Chinese Cities Lead List of the World's Most Unaffordable

While it may not have the world's highest absolute property values, Beijing has the highest imbalance between housing prices and incomes. Gwynn Guilford examines why this is problematic for the country's economic and social wellbeing.
July 2, 2013, 11am PDT | Jonathan Nettler | @nettsj
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"Five big Chinese cities rank among the priciest housing markets in the world, surpassing notoriously expensive cities like Tokyo, London and New York, based on calculations by the International Monetary Fund," reports Guilford. By measuring the price-to-wage ratio (median housing prices versus median disposable incomes), the IMF data shows that "the mid-range price of an apartment in New York is 6.2 times more than what a typical family makes in a year. By comparison, it would take nearly a quarter-century of earnings to buy a pad in Beijing’s capital outright."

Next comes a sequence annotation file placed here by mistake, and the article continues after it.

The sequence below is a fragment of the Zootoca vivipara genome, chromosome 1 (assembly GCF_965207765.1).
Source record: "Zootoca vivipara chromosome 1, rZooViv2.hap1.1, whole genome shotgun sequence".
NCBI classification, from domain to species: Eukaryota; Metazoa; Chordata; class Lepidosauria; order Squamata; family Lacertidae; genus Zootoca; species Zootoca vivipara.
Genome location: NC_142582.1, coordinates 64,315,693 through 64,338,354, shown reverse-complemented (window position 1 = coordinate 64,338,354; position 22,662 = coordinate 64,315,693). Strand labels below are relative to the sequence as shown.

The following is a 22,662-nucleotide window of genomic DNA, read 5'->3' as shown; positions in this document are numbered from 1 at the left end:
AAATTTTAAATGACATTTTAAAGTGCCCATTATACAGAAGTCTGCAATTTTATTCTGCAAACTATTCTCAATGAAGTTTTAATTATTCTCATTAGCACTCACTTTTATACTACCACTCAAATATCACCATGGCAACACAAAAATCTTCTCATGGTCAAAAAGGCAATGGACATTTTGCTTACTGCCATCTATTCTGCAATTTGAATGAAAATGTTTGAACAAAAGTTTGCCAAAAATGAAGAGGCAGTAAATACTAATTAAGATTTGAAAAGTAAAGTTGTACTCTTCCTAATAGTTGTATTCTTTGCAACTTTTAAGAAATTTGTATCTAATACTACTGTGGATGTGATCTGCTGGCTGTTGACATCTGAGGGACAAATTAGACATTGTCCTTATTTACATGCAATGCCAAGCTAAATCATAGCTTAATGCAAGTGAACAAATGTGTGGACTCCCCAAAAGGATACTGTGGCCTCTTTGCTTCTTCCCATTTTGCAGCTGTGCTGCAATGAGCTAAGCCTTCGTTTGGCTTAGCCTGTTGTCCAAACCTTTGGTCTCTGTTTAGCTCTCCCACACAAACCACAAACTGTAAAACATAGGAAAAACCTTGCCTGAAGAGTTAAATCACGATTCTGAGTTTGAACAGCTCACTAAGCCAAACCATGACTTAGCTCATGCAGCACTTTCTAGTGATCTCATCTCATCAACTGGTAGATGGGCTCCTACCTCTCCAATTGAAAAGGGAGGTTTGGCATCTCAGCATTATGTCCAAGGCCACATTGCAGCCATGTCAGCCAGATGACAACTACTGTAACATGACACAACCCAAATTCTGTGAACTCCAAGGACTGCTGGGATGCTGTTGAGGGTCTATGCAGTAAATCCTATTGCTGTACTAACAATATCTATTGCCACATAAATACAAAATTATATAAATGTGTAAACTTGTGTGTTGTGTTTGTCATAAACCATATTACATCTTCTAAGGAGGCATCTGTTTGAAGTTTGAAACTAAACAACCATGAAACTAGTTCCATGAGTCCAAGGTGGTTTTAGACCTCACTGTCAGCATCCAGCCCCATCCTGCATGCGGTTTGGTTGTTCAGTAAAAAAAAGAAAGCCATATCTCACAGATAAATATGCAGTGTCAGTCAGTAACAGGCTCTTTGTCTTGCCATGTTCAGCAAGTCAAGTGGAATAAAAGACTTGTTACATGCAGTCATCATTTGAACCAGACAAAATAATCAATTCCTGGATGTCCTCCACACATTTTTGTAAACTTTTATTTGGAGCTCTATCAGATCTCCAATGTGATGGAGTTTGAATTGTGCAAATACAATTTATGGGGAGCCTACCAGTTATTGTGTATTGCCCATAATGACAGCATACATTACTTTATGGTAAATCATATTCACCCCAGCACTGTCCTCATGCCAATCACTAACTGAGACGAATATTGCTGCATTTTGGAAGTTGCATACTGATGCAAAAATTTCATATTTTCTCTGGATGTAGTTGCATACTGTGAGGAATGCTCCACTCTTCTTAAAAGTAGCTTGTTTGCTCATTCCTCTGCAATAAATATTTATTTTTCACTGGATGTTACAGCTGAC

"Residential property is a big mess for the Chinese government—and it’s not going away," adds Guilford. "That’s worrying news for the government; housing prices are a major source of public resentment. The danger isn’t just the threat of popular unrest, though: It’s that soaring property prices make people feel less wealthy and less inclined to consume. And that’s exactly what the government needs them to do in order to wean the economy off its dependency on exports and credit-driven investment."


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Published on Monday, July 1, 2013 in Quartz
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